Do carbon filters remove viruses?
Everyone is concerned with having the healthiest food and water possible, which is why there is an increase in carbon filtration systems in homes. To explain how a carbon filtration system works, let’s get a clear carbon filter definition. Carbon filter is a method of filtration using an activated carbon to filter impurities from water. Pollutants in the water adhere to the carbon inside a carbon filtration system.
No, an activated carbon filter will not remove viruses. There isn’t any one filtration system that does it all. Because each filter has its own specifics it removes. To have a carbon filtration for water that removes it all, it would need to be combined with other treatment processes for effective results of removing various contaminants.
An activated carbon filtration system doesn’t remove microbial contaminants found in hard water like bacteria, calcium, fluoride, magnesium, nitrate, and viruses. So, what do carbon filters remove from water? An activated carbon filtration system does remove are the organics that affect the color, odor, and taste of water.
With carbon filtration in water treatment, it also reduces the following:
- Industrial solvents
- Radon gases
Are carbon filters safe for drinking water?
The materials inside the most carbon filtration systems are inspected and rated by a third party for safety. With this third party involvement, yes, carbon filters are safe for drinking water.
The safety rating is based on the amount of chlorine, taste, and odor that are removed, otherwise known as CTO. Another factor of the rating system is what the sub-micron carbon blocks remove are cysts and lead. The combination of activated carbon block filter with sub-micron, the ratings go beyond what is expected to remove any additional particles with mechanical filtration, the screen door to the system.
Mechanical filters work like a screen door– they keep unwanted elements out and let clean water through. Pores of a carbon block filter that measure less than one micron are too small for cysts to pass through.
Which is better reverse osmosis or carbon filter?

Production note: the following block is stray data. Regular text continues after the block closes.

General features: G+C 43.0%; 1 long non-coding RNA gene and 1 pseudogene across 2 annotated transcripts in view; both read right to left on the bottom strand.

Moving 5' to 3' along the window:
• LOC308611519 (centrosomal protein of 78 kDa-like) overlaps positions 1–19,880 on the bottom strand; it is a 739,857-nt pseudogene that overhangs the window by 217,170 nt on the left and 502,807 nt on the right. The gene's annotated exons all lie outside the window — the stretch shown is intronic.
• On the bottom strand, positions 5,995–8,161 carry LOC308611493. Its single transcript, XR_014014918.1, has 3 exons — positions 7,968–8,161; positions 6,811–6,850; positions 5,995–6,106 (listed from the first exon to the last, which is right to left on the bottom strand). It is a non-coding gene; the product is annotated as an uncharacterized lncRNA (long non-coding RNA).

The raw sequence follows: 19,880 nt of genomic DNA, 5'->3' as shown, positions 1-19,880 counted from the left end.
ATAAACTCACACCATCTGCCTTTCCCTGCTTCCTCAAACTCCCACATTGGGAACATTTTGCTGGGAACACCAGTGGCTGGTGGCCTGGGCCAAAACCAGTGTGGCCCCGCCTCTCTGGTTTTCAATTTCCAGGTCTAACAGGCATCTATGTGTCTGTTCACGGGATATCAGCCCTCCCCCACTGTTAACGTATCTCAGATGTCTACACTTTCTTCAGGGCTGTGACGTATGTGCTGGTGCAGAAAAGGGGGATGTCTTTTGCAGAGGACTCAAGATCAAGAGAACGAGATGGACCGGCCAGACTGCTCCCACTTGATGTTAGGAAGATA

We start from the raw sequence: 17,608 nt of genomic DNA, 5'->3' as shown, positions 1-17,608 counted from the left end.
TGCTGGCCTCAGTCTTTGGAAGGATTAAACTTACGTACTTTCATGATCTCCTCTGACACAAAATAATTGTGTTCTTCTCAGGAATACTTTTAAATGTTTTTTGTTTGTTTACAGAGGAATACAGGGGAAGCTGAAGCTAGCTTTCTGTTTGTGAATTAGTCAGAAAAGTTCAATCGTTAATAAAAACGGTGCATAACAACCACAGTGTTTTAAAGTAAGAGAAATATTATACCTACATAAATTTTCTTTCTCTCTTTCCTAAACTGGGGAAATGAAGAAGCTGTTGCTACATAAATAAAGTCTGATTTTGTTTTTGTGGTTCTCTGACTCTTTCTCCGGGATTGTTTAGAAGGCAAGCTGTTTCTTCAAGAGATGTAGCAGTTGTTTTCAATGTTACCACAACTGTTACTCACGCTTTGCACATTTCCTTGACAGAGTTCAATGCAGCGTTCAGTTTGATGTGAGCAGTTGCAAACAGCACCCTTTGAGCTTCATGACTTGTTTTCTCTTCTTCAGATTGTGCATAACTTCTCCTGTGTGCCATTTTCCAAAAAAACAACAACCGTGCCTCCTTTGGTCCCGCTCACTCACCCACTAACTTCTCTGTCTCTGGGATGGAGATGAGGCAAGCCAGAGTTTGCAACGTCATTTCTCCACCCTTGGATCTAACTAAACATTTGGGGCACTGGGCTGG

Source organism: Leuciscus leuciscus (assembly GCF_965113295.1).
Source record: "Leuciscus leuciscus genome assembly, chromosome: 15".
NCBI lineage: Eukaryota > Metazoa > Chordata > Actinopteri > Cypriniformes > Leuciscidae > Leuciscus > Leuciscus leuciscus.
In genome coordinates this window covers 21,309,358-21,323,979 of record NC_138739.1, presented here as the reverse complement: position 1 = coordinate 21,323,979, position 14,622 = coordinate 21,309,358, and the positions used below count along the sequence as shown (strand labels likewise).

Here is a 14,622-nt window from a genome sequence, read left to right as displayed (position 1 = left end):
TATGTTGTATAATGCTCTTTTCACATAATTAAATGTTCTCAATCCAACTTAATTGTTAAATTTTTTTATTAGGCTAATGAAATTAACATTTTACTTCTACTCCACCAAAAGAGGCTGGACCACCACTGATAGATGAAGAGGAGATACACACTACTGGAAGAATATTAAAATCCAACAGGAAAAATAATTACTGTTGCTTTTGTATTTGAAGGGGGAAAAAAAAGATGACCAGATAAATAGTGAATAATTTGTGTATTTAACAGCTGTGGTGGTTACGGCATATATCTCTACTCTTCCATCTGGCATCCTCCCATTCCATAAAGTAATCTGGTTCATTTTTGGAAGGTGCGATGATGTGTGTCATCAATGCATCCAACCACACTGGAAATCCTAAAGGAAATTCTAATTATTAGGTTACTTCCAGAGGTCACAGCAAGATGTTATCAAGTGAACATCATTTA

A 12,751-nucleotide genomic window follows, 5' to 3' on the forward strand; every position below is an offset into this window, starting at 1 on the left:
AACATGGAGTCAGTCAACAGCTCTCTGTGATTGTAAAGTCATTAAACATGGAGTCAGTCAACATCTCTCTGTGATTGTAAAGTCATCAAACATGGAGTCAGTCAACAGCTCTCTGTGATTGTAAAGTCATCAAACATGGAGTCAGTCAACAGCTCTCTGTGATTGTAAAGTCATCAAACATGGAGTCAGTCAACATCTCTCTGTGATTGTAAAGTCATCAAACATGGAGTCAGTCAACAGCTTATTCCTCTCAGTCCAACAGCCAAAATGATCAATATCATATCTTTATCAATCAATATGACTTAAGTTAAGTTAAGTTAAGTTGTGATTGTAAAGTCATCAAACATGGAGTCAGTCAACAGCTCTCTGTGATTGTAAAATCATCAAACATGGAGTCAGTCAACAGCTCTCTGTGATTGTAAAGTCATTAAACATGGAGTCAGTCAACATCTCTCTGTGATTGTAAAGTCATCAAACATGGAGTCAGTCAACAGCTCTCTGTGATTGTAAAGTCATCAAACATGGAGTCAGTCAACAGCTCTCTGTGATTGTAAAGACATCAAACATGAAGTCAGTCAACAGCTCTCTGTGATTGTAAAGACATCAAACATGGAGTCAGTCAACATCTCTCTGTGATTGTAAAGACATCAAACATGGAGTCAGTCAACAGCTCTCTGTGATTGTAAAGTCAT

A common asked questions when it comes to regarding water filtration is which is better: carbon filtration vs reverse osmosis? It depends on your goal. A carbon filtration system is a process to reduce and remove contaminants from water. The carbon filter blocks the contaminant physically as they come through the filter. This absorption process also reduces any chemicals in the water. Those contaminants include:
- Heavy metals
- Volatile Organic Compounds
- Unpleasant taste and odor
On the other hand, water is filtered through a carbon cartridge with a reverse osmosis water purification system, removing chlorine and sediment. The next stage of purification with reverse osmosis is pushing water through a superb membrane that is designed with the purpose of removing most contaminants, which includes lead, and TSC (total dissolved solids) like fluoride, and recycled sewage water.
Last, 97% of tap water contaminants are reduced as the water flows through the last carbon cartridge. Calcium and minerals are stripped away at this point, which unfortunately is removing nutrients the body needs. Some brands and models of a RO system offer a remineralizer cartridge that can be added to the system.
How long does a carbon water filter last?
Like most things today, the filter in carbon filtration system doesn’t have an endless life. The activated filter in a carbon filtration system has an expected lifespan between two months and six months. An additional filter is included in some activated carbon filters for protection that extends the lifespan to 12 months. These additional protective filters are typical of RO system or whole house system. One factor that can shorten the lifespan of the filter in a carbon filtration system is poor quality water.
Most companies that manufacturer carbon filtration system utilize an activated carbon form or an activated charcoal in their filters. The primary job of that activated carbon filter is to remove harmful contaminants and bad odors while improving the water’s taste.
Not staying on task with changing the filter in your carbon filtration system is doing yourself a disfavor. The cheaper the filter, the shorter the lifespan and the more water processed through your carbon filtration system , the shorter the lifespan. This means that if you have a high water usage, you should use a quality filter for your carbon filtration system.
Most homeowners will change their filter on a routine schedule like changing the battery in their smoke alarm. However, life gets busy, and forgetting the batteries or the filter change. If you notice the water is slower to dispense or starts to have an odd taste or odor, it is time to change the filter. Manufacturers recommend the routine schedule of changing the filter as opposed to waiting for the foul odor and bad taste, or low water pressure. Call 484-366-9362 today for your carbon filtration system in Pottstown, PA.